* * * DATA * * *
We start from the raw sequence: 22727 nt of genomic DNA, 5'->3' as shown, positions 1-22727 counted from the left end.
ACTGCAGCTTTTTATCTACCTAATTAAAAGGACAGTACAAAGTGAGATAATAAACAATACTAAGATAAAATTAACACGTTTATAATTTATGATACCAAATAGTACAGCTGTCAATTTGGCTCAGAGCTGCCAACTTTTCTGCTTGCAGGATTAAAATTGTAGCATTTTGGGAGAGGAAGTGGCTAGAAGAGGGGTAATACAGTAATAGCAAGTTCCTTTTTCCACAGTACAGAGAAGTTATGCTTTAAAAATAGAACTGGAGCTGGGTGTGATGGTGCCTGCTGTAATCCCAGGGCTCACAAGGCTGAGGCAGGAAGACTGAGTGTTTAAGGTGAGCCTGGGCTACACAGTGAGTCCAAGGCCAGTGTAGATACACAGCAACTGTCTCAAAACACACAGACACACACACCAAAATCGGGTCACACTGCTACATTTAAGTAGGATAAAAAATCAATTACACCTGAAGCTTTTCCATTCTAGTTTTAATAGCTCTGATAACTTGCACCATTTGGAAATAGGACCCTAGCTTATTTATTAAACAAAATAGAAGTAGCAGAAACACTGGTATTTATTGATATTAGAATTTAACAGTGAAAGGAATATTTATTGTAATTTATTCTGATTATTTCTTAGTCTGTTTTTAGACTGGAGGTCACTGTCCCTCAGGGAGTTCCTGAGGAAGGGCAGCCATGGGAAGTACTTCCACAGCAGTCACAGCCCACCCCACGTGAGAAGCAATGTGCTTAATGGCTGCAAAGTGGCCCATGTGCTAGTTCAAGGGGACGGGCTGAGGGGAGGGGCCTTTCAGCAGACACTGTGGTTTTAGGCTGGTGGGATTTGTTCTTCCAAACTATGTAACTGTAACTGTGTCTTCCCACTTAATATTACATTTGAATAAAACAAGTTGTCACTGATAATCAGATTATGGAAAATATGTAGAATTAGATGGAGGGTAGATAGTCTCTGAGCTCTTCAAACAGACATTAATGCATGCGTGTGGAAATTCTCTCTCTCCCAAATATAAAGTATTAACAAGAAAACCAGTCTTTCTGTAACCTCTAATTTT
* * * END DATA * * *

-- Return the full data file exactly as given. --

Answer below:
We start from the raw sequence: 22727 nt of genomic DNA, 5'->3' as shown, positions 1-22727 counted from the left end.
ACTGCAGCTTTTTATCTACCTAATTAAAAGGACAGTACAAAGTGAGATAATAAACAATACTAAGATAAAATTAACACGTTTATAATTTATGATACCAAATAGTACAGCTGTCAATTTGGCTCAGAGCTGCCAACTTTTCTGCTTGCAGGATTAAAATTGTAGCATTTTGGGAGAGGAAGTGGCTAGAAGAGGGGTAATACAGTAATAGCAAGTTCCTTTTTCCACAGTACAGAGAAGTTATGCTTTAAAAATAGAACTGGAGCTGGGTGTGATGGTGCCTGCTGTAATCCCAGGGCTCACAAGGCTGAGGCAGGAAGACTGAGTGTTTAAGGTGAGCCTGGGCTACACAGTGAGTCCAAGGCCAGTGTAGATACACAGCAACTGTCTCAAAACACACAGACACACACACCAAAATCGGGTCACACTGCTACATTTAAGTAGGATAAAAAATCAATTACACCTGAAGCTTTTCCATTCTAGTTTTAATAGCTCTGATAACTTGCACCATTTGGAAATAGGACCCTAGCTTATTTATTAAACAAAATAGAAGTAGCAGAAACACTGGTATTTATTGATATTAGAATTTAACAGTGAAAGGAATATTTATTGTAATTTATTCTGATTATTTCTTAGTCTGTTTTTAGACTGGAGGTCACTGTCCCTCAGGGAGTTCCTGAGGAAGGGCAGCCATGGGAAGTACTTCCACAGCAGTCACAGCCCACCCCACGTGAGAAGCAATGTGCTTAATGGCTGCAAAGTGGCCCATGTGCTAGTTCAAGGGGACGGGCTGAGGGGAGGGGCCTTTCAGCAGACACTGTGGTTTTAGGCTGGTGGGATTTGTTCTTCCAAACTATGTAACTGTAACTGTGTCTTCCCACTTAATATTACATTTGAATAAAACAAGTTGTCACTGATAATCAGATTATGGAAAATATGTAGAATTAGATGGAGGGTAGATAGTCTCTGAGCTCTTCAAACAGACATTAATGCATGCGTGTGGAAATTCTCTCTCTCCCAAATATAAAGTATTAACAAGAAAACCAGTCTTTCTGTAACCTCTAATTTT